- Nigeria will delay the issuance of a green bond until the 2017 budget has been passed. The government had planned to launch the ₦20 billion ($65.55 million) bond in April to fund projects to reduce carbon emissions and develop renewable energy. Announcing the plans in February, the environment ministry said the programme was aimed at widening Nigeria’s funding options and diversify the oil-dependent economy, which is the largest in Africa.” All is set for its formal launch but the budget has to be passed first before the issuance,” Ibrahim Usman Jibril, the minister of state for environment said following yesterday’s cabinet meeting. The budget — which was first presented to lawmakers by President Muhammadu Buhari in December — must be agreed by parliament before it can be signed into law by the president.
- The CBN will soon resume selling large volumes of dollars on the spot market and make the U.S. currency available to foreign investors at an undisclosed rate so that they can repatriate dividends. Nigeria has been gripped by a shortage of dollars since crude prices plunged, triggering a currency crisis that left foreign companies struggling to purchase hard currency and battered investor confidence. It lifted a temporary currency peg last year, but in order to protect its precariously low foreign reserves, it has introduced a convoluted exchange rate system that sees different buyers paying various rates for dollars. “The (CBN) will soon … begin spot forex auction (and) open a special window for investors to trade freely … dividends and investment remittances,” the regulator said. The naira closed trading on Wednesday at ₦306.10 on the spot market, supported by central bank dollar sales, and ₦410 on the black market.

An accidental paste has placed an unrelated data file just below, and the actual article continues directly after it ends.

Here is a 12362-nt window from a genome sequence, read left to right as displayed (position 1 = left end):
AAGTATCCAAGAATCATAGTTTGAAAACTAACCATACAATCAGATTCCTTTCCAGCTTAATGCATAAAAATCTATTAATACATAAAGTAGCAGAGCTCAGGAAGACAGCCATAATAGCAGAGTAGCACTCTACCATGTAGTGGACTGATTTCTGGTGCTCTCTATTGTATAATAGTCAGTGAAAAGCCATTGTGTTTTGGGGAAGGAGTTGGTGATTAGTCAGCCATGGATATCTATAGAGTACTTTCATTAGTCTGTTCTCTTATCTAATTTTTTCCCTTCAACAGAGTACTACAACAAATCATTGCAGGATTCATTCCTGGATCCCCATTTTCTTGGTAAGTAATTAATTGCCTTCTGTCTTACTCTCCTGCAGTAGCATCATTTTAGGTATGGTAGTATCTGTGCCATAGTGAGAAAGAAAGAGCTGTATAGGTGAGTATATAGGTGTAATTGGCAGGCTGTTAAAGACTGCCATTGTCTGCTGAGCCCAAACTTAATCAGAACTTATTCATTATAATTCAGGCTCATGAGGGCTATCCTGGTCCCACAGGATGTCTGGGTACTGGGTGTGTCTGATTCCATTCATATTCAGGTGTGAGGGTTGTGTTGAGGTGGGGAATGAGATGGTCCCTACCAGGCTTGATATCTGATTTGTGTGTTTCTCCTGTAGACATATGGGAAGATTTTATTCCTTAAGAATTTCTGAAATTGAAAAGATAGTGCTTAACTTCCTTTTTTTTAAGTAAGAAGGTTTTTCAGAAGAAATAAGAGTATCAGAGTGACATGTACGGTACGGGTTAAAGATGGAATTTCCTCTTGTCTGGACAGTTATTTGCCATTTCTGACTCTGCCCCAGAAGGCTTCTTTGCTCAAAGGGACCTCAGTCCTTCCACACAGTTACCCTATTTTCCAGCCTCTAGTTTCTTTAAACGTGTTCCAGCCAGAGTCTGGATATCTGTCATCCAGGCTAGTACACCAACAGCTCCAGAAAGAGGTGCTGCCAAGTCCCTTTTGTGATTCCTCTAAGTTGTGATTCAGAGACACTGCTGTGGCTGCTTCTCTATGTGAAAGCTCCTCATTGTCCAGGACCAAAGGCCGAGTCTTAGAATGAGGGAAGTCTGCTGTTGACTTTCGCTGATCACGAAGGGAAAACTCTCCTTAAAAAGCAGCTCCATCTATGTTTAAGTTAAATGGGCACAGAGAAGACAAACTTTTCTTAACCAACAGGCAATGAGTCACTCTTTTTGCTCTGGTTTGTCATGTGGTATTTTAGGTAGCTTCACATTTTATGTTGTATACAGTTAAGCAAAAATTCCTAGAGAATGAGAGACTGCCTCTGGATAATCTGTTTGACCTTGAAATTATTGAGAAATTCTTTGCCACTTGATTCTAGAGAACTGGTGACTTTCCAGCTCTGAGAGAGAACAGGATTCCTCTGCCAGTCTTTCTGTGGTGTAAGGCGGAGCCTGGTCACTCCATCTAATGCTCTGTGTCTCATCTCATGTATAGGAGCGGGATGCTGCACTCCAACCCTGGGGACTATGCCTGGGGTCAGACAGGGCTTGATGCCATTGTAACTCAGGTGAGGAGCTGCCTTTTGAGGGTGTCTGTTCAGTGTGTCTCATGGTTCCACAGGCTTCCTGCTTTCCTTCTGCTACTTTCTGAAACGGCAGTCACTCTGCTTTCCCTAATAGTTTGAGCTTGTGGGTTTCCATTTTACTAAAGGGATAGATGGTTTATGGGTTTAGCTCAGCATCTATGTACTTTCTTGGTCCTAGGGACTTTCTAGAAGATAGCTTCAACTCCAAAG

- The NNPC has reduced its trading deficit to ₦14.26 billion by January end, down from ₦17.01 billion recorded in December 2016, a 16 percent improvement. The NNPC attributed the appreciable decrease in its deficit to improved Nigerian Petroleum Development Company revenue, coupled with refining efficiency as well as a reduction in upstream costs by over 32 percent relative to the previous month. Its latest financial report put the group’s operating revenues for the months of December 2016 and January 2017 at ₦461.83 billion and expenditure at ₦493.08 billion. The rate of pipeline vandalism in the country increased by 233 percent in January compared with December 2016. “Pipeline sabotage in the country increased from 18 downstream pipeline vandalised points in December 2016 to 60 in January 2017. This represents a 233 percent increase relative to the previous month despite the FG and NNPC’s continuous engagements with the stakeholders.”
- The Association of Indigenous Sea Food Stakeholders says the country loses ₦9 billion in revenue annually to illegal fish importation and smuggling. The association’s national chairman, Lamina Rasheed, said that the members of the association paid an import duty of 14 percent, which amounted to millions of naira to the FG while the illegal importers paid next to nothing through the land borders. According to him, it is difficult to compete with them in the market because these illegal importers slash their prices to the detriment and loss by the genuine fish dealers. Rasheed appealed to the FG to expedite action toward setting up a task force that would stop the illegal importation of fish and other seafood into the country.
- Unilever Nigeria says it will seek shareholder approval next month to raise ₦63 billion ($200 million) through a rights issue. The household products maker also says it will seek approval to increase its authorised share capital to ₦5 billion by creating an additional ₦3.95 billion new ordinary shares of ₦0.50 each. The local unit of Unilever plans to seek a vote at a shareholder meeting on May 11, it said in a notice, adding that it would also ask for approval to convert shareholder loans to stock as part of the share sale.